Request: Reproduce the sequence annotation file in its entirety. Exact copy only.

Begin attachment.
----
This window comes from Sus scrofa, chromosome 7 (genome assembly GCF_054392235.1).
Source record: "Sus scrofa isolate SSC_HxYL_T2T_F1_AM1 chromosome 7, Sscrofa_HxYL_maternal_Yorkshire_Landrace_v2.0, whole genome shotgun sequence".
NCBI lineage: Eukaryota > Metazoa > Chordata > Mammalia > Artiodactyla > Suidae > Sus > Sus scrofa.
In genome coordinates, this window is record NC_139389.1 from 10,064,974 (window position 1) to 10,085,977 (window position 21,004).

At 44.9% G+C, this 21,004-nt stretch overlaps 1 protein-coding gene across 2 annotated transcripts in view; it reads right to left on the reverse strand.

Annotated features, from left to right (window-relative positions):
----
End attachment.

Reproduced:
This window comes from Sus scrofa, chromosome 7 (genome assembly GCF_054392235.1).
Source record: "Sus scrofa isolate SSC_HxYL_T2T_F1_AM1 chromosome 7, Sscrofa_HxYL_maternal_Yorkshire_Landrace_v2.0, whole genome shotgun sequence".
NCBI lineage: Eukaryota > Metazoa > Chordata > Mammalia > Artiodactyla > Suidae > Sus > Sus scrofa.
In genome coordinates, this window is record NC_139389.1 from 10,064,974 (window position 1) to 10,085,977 (window position 21,004).

At 44.9% G+C, this 21,004-nt stretch overlaps 1 protein-coding gene across 2 annotated transcripts in view; it reads right to left on the reverse strand.

Annotated features, from left to right (window-relative positions):